ANKARA, Turkey: The Turkish lira dropped 1 percent in value for an eighth consecutive session to beyond 15.65 against the U.S. dollar, reaching the record weak levels it hit in December after a series of interest rate cuts.
The currency lost 16 percent of its value against the U.S. currency this year, after a slide of 44 percent in 2021, weakening as far as 15.6605 before edging back to 15.595.
In March, Moscow's invasion of Ukraine and subsequent Western sanctions on Russia sent energy prices soaring and further pressured the lira, while pushing up Turkey's already high import bill.
Central bank data released this week showed Turkey's current account deficit in March increased to $5.554 billion, exceeding a Reuters poll prediction of $5.371 billion.
The country's exchange rate was seen in a 15.5 to 16.0 range going forward, and it has yet to be determined whether authorities will defend the level of 16.0 against the U.S. dollar, traders told Reuters.
In a note, research platform Istanbul Analytics said central bank reserves, by a very rough estimate, have started to be depleted by $7 to $10 billion per month, excluding currency interventions.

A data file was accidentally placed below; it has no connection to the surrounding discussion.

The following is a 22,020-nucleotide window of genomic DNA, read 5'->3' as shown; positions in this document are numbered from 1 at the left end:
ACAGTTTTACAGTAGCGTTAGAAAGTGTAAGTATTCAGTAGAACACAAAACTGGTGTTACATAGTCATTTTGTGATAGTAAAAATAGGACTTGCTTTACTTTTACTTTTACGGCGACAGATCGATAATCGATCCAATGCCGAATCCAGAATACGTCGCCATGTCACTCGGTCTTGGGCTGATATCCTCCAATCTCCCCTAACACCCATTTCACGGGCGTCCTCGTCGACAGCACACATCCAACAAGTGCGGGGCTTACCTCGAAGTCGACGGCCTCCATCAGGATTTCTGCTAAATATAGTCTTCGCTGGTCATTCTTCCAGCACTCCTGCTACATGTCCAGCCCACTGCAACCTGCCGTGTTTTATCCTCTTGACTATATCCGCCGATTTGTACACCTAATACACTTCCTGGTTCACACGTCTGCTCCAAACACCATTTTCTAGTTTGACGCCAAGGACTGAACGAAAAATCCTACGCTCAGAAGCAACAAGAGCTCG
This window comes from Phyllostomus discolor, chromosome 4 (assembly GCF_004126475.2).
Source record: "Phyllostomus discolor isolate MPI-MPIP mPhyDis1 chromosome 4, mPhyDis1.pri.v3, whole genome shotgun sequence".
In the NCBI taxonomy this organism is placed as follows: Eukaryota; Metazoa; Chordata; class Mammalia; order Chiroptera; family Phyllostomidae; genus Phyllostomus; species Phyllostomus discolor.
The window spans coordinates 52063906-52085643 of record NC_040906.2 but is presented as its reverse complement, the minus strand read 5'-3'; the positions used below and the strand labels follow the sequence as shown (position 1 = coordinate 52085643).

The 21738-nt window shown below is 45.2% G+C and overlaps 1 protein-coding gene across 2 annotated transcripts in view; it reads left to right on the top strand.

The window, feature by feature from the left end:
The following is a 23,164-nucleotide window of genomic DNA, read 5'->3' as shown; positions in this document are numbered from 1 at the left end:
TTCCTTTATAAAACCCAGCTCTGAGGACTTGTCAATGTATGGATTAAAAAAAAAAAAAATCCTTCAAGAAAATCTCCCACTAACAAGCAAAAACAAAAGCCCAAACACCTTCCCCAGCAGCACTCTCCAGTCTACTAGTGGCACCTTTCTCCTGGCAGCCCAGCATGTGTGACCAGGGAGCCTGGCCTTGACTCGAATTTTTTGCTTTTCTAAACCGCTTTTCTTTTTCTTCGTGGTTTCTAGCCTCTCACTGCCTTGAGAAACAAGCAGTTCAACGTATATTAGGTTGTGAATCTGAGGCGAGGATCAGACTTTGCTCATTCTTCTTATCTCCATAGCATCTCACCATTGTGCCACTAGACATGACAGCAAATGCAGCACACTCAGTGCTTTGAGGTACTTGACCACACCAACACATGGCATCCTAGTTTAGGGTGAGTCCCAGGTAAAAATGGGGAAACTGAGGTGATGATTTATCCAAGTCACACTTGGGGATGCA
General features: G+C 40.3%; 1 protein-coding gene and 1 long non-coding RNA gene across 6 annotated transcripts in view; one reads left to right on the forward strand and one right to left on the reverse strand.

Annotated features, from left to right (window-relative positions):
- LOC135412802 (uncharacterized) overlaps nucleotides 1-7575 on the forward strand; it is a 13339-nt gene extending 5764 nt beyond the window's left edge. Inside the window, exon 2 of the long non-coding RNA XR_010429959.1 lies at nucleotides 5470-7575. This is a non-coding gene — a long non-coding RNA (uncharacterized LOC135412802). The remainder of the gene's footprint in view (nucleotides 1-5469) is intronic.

There was a "very high probability of a currency shock," similar to the one in December or the announcement of capital controls within a month, it added.
Piotr Matys, senior FX analyst at In Touch Capital Markets in London, said the widening of the current account deficit driven by energy imports has cast doubt over government plans to curb inflation.
"The government notion and the central bank notion that Turkey will be able to bring inflation lower in coming quarters if the current account deficit narrows is being put to a major test, as the current account deficit moves in the wrong direction," he added.
Last year's currency crisis was triggered by an aggressive easing cycle implemented by President Tayyip Erdogan, despite rising inflation, which, along with the repercussions of the Ukraine war, drove up inflation to 70 percent in April.